Random variation is an essential component of all living things. It drives diversity, and it is why there are so many different species. Viruses are no exception. Most viruses are experts at changing genomes to adapt to their environment. We now have evidence that the virus that causes Covid, SARS-CoV-2, not only changes, but changes in ways that are significant. This is the fourth part of a series of articles on how the virus changes and what that means for humanity. Read the rest: part onepart two, and part three.

In the previous articles of this series, I explored how SARS-CoV-2 changes, how those changes contribute to immune escape, and what this all means for global vaccination efforts.

An aspect of SARS-CoV-2 particularly relevant to this discussion—one that remains under-examined more broadly—is its ability to reinfect the same host twice. While Covid-19 reinfections have been reported and confirmed previously, the case of one 45-year-old woman in Brazil is the first to involve the mutation E484K, a defining feature of the South African variant 501.V2. It is also a mutation experts fear might evade even a robust immune response.

The woman reinfected is a health executive who lives in the coastal city of Salvador, Bahia and kept an extensive record of her symptoms. According to the preprint study documenting her case, her first infection, which began mid-May 2020 and lasted about seven days, caused diarrhea, muscle pain, and fatigue. She took a corticosteroid called prednisone to treat it, and in three weeks was back to business as usual. The second time around, however, was much worse. It began nearly 150 days later in late October and involved severe symptoms on top of ones she had already experienced—among them a sore throat, belabored breathing, and exhaustion.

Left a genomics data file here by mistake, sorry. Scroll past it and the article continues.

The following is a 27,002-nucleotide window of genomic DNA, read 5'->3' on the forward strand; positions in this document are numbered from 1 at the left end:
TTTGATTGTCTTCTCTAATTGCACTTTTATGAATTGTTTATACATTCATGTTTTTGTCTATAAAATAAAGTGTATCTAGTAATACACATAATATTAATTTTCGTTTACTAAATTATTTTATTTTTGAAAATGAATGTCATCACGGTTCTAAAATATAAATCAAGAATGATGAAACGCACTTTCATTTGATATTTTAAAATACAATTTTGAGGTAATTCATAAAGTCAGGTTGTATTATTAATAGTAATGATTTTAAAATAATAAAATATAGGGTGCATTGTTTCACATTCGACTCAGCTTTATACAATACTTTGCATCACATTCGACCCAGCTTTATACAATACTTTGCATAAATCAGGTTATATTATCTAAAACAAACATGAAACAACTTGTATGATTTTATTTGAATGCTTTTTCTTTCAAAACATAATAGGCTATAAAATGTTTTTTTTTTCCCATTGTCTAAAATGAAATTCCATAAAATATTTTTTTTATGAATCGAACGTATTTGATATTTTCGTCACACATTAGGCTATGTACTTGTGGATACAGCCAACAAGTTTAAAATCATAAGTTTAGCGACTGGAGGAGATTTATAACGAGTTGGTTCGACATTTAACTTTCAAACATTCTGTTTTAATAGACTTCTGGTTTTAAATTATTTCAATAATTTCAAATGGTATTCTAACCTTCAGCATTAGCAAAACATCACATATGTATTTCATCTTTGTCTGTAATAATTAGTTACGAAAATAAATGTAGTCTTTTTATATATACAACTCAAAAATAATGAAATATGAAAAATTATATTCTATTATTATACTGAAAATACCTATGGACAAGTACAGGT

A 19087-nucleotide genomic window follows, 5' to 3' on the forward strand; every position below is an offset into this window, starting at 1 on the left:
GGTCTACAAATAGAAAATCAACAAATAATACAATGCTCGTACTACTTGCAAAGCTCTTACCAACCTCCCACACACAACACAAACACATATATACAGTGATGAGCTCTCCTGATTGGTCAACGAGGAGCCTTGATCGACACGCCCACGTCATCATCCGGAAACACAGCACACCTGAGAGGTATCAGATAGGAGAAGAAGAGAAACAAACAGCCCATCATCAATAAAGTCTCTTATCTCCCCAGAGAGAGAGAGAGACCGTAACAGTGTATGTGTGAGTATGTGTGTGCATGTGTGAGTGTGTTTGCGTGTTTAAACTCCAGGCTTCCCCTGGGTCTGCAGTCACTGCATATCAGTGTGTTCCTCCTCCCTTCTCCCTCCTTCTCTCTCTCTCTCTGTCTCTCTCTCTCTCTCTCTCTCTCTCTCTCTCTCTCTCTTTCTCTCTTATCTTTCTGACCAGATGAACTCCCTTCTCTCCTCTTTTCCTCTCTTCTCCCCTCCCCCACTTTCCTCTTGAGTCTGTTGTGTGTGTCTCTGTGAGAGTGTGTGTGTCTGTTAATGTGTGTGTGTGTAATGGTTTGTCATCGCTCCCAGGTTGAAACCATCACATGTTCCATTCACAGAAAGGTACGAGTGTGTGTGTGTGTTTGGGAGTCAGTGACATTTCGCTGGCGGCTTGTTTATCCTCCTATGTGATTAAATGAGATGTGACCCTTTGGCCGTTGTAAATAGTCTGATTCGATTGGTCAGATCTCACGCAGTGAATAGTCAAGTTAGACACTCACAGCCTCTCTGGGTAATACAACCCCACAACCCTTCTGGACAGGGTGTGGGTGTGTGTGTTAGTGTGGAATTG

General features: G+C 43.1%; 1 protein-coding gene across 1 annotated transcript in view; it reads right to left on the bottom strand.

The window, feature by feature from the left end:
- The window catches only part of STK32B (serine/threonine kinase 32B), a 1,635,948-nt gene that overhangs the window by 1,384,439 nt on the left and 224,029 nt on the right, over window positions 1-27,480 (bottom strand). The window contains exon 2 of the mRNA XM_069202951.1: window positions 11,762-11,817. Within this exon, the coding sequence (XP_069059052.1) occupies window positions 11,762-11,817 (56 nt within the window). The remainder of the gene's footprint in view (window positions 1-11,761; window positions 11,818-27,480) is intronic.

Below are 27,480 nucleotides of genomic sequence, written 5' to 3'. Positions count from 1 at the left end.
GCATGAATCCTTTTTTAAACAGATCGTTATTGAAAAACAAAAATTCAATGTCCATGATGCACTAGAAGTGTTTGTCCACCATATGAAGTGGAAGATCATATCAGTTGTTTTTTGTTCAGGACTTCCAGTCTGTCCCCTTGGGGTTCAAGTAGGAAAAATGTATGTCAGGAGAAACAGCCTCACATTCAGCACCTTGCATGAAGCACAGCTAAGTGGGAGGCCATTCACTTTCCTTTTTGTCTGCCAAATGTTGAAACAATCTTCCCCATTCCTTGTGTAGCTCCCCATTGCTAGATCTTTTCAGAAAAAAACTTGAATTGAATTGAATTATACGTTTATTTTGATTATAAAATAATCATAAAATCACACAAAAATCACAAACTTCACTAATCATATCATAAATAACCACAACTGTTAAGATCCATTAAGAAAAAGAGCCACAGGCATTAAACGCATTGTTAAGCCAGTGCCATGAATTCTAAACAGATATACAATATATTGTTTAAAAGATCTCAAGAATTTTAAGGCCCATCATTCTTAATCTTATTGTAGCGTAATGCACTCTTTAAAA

Although the woman was able to recover from her first Covid-19 infection just fine, that didn’t prevent her from developing a severe case within months. This raises the worrying possibility that the natural immunity we develop to one variant of SARS-CoV-2 may not protect from another. This tracks with the findings of a preprint study that mapped the effects of different spike protein mutations on the potency of antibodies used in experimental Covid-19 treatments, including monoclonal antibody drugs. Mutations at site E484, where E484K is located, prevented 9 of 11 different monoclonal antibodies from binding. (Another site on the spike protein, F456, prevented 11 of 11.)

The Brazilian reinfection case confirms what we should’ve recognized long ago—that the recent surge in viral variation is only one piece of a much larger puzzle, one that will challenge our understanding of the crisis for many months to come. Our grasp of the immunology of SARS-CoV-2 remains tenuous at best. To truly make progress in our collective mission to lessen its toll on human life, we must accept the fact that this virus is not only here to stay, but in some respects just getting started. Which leads me to the subject of my next piece in this series—the first reports of viral variation in the United States.